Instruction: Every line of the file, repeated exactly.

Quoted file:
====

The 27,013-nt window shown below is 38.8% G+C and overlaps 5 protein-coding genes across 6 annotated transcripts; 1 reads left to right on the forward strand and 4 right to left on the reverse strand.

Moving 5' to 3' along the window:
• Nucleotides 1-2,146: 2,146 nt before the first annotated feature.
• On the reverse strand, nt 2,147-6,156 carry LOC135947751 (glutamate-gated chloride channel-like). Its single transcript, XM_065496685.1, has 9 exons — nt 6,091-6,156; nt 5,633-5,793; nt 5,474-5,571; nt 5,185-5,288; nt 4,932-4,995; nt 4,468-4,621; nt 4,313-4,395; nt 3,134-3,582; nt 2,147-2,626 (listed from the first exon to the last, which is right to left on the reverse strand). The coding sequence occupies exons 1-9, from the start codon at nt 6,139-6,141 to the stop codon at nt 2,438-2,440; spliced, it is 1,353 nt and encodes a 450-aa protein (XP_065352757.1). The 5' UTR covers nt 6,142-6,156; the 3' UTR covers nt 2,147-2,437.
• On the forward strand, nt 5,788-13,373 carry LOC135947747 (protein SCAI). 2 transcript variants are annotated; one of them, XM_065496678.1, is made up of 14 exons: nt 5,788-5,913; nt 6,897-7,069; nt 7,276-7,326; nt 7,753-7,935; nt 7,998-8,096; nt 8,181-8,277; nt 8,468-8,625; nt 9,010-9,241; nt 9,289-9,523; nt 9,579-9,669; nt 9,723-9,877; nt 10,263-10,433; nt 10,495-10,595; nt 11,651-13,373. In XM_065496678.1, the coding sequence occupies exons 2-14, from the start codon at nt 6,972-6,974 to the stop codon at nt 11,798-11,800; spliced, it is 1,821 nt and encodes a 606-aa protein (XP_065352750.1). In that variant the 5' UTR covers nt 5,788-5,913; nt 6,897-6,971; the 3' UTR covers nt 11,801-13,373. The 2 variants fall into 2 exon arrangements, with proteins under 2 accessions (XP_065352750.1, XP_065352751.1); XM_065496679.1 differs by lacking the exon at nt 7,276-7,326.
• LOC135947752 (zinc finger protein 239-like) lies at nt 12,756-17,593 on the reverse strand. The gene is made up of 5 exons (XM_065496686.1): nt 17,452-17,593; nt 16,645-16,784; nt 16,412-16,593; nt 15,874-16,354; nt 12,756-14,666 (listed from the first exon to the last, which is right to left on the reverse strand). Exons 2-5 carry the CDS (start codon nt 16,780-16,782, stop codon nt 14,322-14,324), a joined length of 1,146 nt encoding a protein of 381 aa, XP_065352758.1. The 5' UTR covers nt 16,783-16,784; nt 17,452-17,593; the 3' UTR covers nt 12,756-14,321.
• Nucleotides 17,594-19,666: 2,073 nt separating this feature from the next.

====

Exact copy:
The 27,013-nt window shown below is 38.8% G+C and overlaps 5 protein-coding genes across 6 annotated transcripts; 1 reads left to right on the forward strand and 4 right to left on the reverse strand.

Moving 5' to 3' along the window:
• Nucleotides 1-2,146: 2,146 nt before the first annotated feature.
• On the reverse strand, nt 2,147-6,156 carry LOC135947751 (glutamate-gated chloride channel-like). Its single transcript, XM_065496685.1, has 9 exons — nt 6,091-6,156; nt 5,633-5,793; nt 5,474-5,571; nt 5,185-5,288; nt 4,932-4,995; nt 4,468-4,621; nt 4,313-4,395; nt 3,134-3,582; nt 2,147-2,626 (listed from the first exon to the last, which is right to left on the reverse strand). The coding sequence occupies exons 1-9, from the start codon at nt 6,139-6,141 to the stop codon at nt 2,438-2,440; spliced, it is 1,353 nt and encodes a 450-aa protein (XP_065352757.1). The 5' UTR covers nt 6,142-6,156; the 3' UTR covers nt 2,147-2,437.
• On the forward strand, nt 5,788-13,373 carry LOC135947747 (protein SCAI). 2 transcript variants are annotated; one of them, XM_065496678.1, is made up of 14 exons: nt 5,788-5,913; nt 6,897-7,069; nt 7,276-7,326; nt 7,753-7,935; nt 7,998-8,096; nt 8,181-8,277; nt 8,468-8,625; nt 9,010-9,241; nt 9,289-9,523; nt 9,579-9,669; nt 9,723-9,877; nt 10,263-10,433; nt 10,495-10,595; nt 11,651-13,373. In XM_065496678.1, the coding sequence occupies exons 2-14, from the start codon at nt 6,972-6,974 to the stop codon at nt 11,798-11,800; spliced, it is 1,821 nt and encodes a 606-aa protein (XP_065352750.1). In that variant the 5' UTR covers nt 5,788-5,913; nt 6,897-6,971; the 3' UTR covers nt 11,801-13,373. The 2 variants fall into 2 exon arrangements, with proteins under 2 accessions (XP_065352750.1, XP_065352751.1); XM_065496679.1 differs by lacking the exon at nt 7,276-7,326.
• LOC135947752 (zinc finger protein 239-like) lies at nt 12,756-17,593 on the reverse strand. The gene is made up of 5 exons (XM_065496686.1): nt 17,452-17,593; nt 16,645-16,784; nt 16,412-16,593; nt 15,874-16,354; nt 12,756-14,666 (listed from the first exon to the last, which is right to left on the reverse strand). Exons 2-5 carry the CDS (start codon nt 16,780-16,782, stop codon nt 14,322-14,324), a joined length of 1,146 nt encoding a protein of 381 aa, XP_065352758.1. The 5' UTR covers nt 16,783-16,784; nt 17,452-17,593; the 3' UTR covers nt 12,756-14,321.
• Nucleotides 17,594-19,666: 2,073 nt separating this feature from the next.